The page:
Thursday, July 14, 2005

A "Tune-Up" from Nesiritide?

Here is another story about a pharmaceutical company appearing to go well beyond the evidence in its promotion of a new, expensive drug.
This week's New England Journal of Medicine features a Perspectives article on the marketing of nesiritide, sold as Natrecor by the Scios division of Johnson & Johnson. (Topol EJ. Nesritide - not verified. N Engl J Med 2005; 352: 113). Also, an article about the marketing of the drug appeared in the Boston Globe.
The main points made by Topol were:
  • Two randomized controlled trials of nesiritide showed that it lead to short-term improvement in the pulmonary capillary wedge pressure (PCWP) of patients with acute decompensation of congestive heart failure (CHF). PCWP assesses the degree of lung congestion. One trial also showed some short-term symptom improvement.
  • Both trials showed increases in 30-day mortality of patients treated with nesiritide, although these increases did not achieve statistical significance, i.e., could have been due to chance alone. However, the trials were to small to prove that nesritide did not lead to a higher risk of death.
  • Patients who received nesiritide also had a higher rate of kidney problems, but again, this could have been due to chance.
  • No trial demonstrated any long-term improvement in any clinically important outcome due to nesiritide.
  • There have been no controlled trials of nesiritide used for prolonged periods of time, or in out-patient settings.
  • Nonetheless, previous news reports, and the new Boston Globe article showed that Scios has been encouraging physicians to open "infusion centers" to administer nesiritide to outpatients over weeks or months, as a "tune-up." Each dose of nesiritide in this setting costs about $500. The company set up a telephone hotline to help physicians get reimbursement for this service, and published a "Natrecor Reimbursement and Billing Guide," that shows how physicians can collect professional fees for outpatient nesiritide administration. The Globe quoted Dr. Steve Nissen from the Cleveland Clinic, "my moral compass went off when I saw this. It felt like the company was promoting the use of a drug to profit physicians, rather than to benefit patients." However, Mark Wolfe, a Johnson & Johnson spokesman, said "Scios does not promote Natrecor for regular, scheduled outpatient infusions."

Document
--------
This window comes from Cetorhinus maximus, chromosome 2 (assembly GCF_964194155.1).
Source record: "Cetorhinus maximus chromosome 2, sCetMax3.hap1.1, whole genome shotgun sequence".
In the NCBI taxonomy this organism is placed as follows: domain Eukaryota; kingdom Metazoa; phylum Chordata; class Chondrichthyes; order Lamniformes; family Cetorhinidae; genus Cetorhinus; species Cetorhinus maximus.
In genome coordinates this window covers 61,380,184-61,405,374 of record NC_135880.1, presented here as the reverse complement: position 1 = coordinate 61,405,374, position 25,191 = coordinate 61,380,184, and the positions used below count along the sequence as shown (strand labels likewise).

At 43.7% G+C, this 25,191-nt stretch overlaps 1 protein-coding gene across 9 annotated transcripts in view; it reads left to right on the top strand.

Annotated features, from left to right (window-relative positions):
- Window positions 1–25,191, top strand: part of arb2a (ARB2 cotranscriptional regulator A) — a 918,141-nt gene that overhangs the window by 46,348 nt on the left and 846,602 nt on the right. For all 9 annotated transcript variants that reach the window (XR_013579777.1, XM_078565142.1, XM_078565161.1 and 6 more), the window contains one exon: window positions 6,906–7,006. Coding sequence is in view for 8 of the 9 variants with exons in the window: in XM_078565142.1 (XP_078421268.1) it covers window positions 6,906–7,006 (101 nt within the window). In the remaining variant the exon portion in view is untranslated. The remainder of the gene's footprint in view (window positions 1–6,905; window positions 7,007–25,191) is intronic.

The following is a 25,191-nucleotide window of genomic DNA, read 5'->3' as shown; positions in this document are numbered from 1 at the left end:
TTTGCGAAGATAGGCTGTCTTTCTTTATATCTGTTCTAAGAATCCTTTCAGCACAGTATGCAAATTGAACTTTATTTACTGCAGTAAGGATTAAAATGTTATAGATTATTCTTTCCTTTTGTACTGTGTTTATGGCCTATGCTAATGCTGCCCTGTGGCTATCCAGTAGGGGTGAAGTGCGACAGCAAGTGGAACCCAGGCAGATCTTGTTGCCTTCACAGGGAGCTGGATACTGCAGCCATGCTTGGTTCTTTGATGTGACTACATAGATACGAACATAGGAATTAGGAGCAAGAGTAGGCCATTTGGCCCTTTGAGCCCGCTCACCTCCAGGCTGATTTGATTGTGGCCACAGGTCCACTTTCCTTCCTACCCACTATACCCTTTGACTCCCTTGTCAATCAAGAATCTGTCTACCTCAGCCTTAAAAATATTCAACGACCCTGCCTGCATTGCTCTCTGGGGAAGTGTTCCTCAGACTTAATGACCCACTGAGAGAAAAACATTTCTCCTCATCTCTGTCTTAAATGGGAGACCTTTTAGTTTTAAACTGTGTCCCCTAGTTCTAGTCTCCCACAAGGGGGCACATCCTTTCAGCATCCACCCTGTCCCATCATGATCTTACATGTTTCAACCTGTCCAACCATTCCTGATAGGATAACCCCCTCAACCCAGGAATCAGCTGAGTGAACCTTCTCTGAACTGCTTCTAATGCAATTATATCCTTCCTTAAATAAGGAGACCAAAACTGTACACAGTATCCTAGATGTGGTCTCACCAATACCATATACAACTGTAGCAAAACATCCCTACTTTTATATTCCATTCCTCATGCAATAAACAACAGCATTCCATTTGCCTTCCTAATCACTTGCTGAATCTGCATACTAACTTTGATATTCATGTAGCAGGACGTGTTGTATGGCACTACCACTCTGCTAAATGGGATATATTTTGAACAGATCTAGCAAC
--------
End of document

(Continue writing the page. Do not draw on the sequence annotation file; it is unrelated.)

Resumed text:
Topol concluded, "in my view, nesiritide has not yet met the minimal criteria for safety and efficacy." So, "we need a tune-up of our procedures to eliminate indiscriminate use of drugs, such as nesiritide, when there is not proper evidence of their safety."


Anonymous said...

I find it very interesting for Topol to say that re: Nesiritide. WHY??? Because Topol had large $$ invested in the drug development company that WAS SUPPOSED to design and conduct the clinical trials. At the time, he said he was excited about Nesiritide, etc, blah blah. THEN, Scios switched to ANOTHER company. As a result, Topol lost A GREAT DEAL OF $$. He HAS a history of involving himself in things like this... Too bad he makes the conflict of interest so obvious. There is ALWAYS a story behind a story. I am A.B. (Harvard Physician) who is tired of what is going on. A true disgrace

Jose @ Chromatic Tuner said...

I wonder how much longer they need to meet the minimal criteria for safety and efficacy.